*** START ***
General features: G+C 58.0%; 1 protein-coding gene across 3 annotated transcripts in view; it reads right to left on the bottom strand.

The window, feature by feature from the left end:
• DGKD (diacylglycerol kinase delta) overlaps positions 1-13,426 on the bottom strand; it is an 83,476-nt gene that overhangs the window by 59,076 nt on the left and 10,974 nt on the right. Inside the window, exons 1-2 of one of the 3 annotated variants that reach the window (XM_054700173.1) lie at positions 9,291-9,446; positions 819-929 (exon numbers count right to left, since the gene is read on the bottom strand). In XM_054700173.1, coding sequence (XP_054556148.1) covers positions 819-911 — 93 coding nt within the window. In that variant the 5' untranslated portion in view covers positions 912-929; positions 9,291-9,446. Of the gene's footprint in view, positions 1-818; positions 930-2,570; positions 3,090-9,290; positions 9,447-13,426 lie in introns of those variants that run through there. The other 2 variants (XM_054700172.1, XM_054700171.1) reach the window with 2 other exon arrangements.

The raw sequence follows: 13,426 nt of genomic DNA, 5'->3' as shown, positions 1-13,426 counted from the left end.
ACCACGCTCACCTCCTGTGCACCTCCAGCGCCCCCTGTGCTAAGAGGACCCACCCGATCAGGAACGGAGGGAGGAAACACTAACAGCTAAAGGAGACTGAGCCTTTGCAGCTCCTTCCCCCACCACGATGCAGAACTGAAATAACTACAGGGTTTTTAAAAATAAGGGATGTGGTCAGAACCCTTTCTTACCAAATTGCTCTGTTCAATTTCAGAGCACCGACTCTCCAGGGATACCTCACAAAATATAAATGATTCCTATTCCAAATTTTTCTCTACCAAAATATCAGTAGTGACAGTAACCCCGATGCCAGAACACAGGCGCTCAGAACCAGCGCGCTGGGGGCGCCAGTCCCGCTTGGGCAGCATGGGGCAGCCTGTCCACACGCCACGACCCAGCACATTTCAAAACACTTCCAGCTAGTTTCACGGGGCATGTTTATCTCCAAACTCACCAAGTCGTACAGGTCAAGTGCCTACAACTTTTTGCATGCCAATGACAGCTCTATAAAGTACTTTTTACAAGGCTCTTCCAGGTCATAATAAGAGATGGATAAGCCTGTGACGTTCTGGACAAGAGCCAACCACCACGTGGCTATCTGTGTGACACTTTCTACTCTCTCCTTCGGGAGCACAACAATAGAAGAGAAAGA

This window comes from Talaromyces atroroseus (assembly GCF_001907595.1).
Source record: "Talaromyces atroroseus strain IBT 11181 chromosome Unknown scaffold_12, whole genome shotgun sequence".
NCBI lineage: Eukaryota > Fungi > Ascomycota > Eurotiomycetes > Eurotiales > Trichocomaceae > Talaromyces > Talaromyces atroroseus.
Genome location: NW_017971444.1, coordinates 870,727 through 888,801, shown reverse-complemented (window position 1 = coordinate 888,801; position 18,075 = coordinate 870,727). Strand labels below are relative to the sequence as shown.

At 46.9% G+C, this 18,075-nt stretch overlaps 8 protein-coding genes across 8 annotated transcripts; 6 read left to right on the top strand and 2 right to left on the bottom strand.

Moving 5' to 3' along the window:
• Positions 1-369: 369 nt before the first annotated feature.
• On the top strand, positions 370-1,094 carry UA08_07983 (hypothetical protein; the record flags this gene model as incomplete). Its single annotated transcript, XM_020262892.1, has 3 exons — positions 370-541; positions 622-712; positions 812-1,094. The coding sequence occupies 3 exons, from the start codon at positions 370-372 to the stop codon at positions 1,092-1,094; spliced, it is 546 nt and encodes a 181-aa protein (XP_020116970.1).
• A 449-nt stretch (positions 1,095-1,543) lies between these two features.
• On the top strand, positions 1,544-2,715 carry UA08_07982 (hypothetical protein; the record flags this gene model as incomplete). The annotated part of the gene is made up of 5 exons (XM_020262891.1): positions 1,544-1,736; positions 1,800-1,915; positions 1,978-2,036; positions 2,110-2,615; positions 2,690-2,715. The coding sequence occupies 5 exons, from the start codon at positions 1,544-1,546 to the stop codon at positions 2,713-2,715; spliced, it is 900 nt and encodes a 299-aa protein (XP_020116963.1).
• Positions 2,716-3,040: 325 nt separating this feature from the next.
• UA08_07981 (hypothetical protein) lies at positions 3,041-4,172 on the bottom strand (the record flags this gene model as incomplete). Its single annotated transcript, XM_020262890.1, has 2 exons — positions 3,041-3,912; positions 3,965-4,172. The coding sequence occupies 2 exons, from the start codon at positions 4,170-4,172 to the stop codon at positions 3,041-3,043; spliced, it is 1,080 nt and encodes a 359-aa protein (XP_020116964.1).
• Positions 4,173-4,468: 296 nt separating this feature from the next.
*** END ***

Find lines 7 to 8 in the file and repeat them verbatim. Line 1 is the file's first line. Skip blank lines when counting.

Source record: "Talaromyces atroroseus strain IBT 11181 chromosome Unknown scaffold_12, whole genome shotgun sequence".
NCBI lineage: Eukaryota > Fungi > Ascomycota > Eurotiomycetes > Eurotiales > Trichocomaceae > Talaromyces > Talaromyces atroroseus.